The past 12 months in curling won’t be forgotten anytime soon.

Like everything in the world, curling was forced to pivot and acclimate to the ever-changing nature of the pandemic in 2021.

This meant most of the 2020-21 bonspiel season was axed for safety reasons, with the major events on the calendar – including the Canadian and World Championships – all coming to one location over a three-month curling marathon.

From mid-February to early May, Curling Canada, the World Curling Federation, and the Grand Slam Tour hosted seven elite-level events inside the bubble environment at WinSport's Markin MacPhail Centre in Calgary.

Some curlers spent a week while others were there for multiple events. Team Kerri Einarson called the Calgary bubble home for over 40 days all while battling through the exhaustion of playing with strict protocols.

And of course, the Curling on TSN broadcast crew were there for the long haul as well.

At a regular Scotties Tournament of Hearts and Tim Hortons Brier, it’s commonplace to see curlers embrace family and friends following a draw. Fans can even come right down to ice level to get a picture and a quick chat with their favourite player before making the short jaunt to the Patch to mix and mingle with fellow lovers of the granite game.

The sense of community is what makes curling great. However, this year’s Season of Champions inside the bubble had a different feel.

Family and friends weren’t allowed inside the bubble and curlers were forced to isolate in their hotel rooms when not competing or practising. Autograph sessions and Patch visits were replaced by stringent COVID-19 testing and Zoom scrums with the media. Real fans were exchanged for cardboard cutouts as dramatic moments and world-class shots were met with deafly silence.

The season may have had an entirely different feel to it, but fans and curlers alike were grateful to have the sport they love back in the limelight.

After smooth sailing at the Scotties and Brier, the stress levels for the athletes and broadcast crew ratcheted up during the World Women’s and Men’s Curling Championships after positive tests forced the suspension of games and TV broadcasts.

The anxiety that comes with the unpredictability of COVID-19, paired with the pressures of playing in high-level competition, was daunting, as many curlers proclaimed during their time inside the bubble.

"It's mentally draining," Einarson after a tough loss at the women’s worlds in May. "It's a long week."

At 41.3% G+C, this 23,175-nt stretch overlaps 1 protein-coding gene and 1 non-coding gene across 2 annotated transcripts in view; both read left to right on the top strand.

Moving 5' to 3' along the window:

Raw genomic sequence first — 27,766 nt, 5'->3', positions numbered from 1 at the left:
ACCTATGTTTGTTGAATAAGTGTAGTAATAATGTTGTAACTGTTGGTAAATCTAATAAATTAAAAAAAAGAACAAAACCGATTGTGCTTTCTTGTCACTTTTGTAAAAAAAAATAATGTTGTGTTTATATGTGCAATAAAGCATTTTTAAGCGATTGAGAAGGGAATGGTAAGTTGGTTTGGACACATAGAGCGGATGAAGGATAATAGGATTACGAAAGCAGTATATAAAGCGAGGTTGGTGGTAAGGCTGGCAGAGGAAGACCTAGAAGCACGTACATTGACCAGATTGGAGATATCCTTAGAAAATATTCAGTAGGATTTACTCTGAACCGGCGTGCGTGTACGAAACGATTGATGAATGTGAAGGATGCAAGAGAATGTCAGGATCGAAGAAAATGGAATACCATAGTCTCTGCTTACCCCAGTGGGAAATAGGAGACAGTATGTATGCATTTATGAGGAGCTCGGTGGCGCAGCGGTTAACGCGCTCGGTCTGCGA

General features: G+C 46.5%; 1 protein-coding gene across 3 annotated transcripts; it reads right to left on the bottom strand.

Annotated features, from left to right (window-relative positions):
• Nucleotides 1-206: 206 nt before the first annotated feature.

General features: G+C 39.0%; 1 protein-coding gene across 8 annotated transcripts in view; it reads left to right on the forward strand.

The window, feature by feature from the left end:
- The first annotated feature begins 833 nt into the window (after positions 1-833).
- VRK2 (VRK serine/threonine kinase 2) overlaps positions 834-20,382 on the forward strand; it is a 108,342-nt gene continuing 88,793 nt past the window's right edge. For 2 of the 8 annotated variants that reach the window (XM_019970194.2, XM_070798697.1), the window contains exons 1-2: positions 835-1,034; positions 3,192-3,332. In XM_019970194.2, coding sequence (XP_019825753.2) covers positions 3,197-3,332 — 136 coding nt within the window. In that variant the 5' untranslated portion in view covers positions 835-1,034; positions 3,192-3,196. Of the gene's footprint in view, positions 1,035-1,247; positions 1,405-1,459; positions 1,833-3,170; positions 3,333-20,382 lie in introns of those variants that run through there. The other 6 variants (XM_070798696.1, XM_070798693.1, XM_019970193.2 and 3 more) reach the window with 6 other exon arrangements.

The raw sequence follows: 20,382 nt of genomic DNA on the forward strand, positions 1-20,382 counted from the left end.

But curling’s best prevailed and provided memorable moments that helped many get through the tough winter months.

There was the incredible story of Rachel Homan, who at eight months pregnant led her Ontario-based rink to the Scotties Tournament of Hearts final for a third straight year. She was tied with Einarson for the top skip shooting percentage at 83 per cent.

"Can we talk for a second about skipper over here?" third Emma Miskew said after losing to Team Einarson in the final. "Unbelievable you curled that well. It's just amazing."

Homan played the Scotties final on Feb. 28 and then gave birth to daughter Bowyn on March 25. Just three weeks later, the 32-year-old was back in the bubble and captured the Champions Cup title on April 19. It was a truly remarkable feat that surely inspired many individuals around the world.

Then at the Brier, the game between Ontario’s John Epping and Newfoundland and Labrador’s Greg Smith marked the first time two skips who are open members of the LGBTQ community competed against each other at the Canadian men’s championship.

And how can you forget the shot of the season from the St. John’s skipper himself.

Champions were crowned in the bubble as well.

Team Einarson became national champs for a second straight year before Einarson won the mixed double title in her first go at the discipline with partner Brad Gushue. 

Team Brendan Bottcher finally broke their Brier burden. In retrospect, that win was even more impressive given the apparent tension within the team over the past year or so as revealed by Darren Moulding after he was cut from the squad earlier this month.

By the time the world championships rolled around, Team Einarson and Team Bottcher had spent weeks inside the Calgary bubble, which may have played a factor in their slow starts against fresher international powerhouses. They made the playoffs and qualified Canada for the Olympics, but both missed the podiums, a telltale sign that Canada will just be one of many teams having a shot to capture gold in Beijing.

The first half of the 2021-22 curling season returned to a bit of normalcy this fall, with tour events taking place across the country every weekend as well as the highly anticipated return of fans to the stands.

“What an incredible crowd,” said Jennifer Jones after the opening draw at the Tim Horton Curling Trials from Saskatoon in November. “Saskatchewan fans are loud and having fun and we haven’t done this for a year and a half. Just an incredible crowd. It’s such a privilege.”

Jones would go on to edge Tracy Fleury in a wild women’s final while Gushue defeated Brad Jacobs in the men’s final as both world-class skips will represent Canada at the Olympics for the second time in their careers in February.

As we enter the New Year, the pandemic persists, and questions remain on how it might affect different aspects of life going forward. One thing is guaranteed though. No matter what curling looks like in 2022, the athletes will deliver a great show. They always do.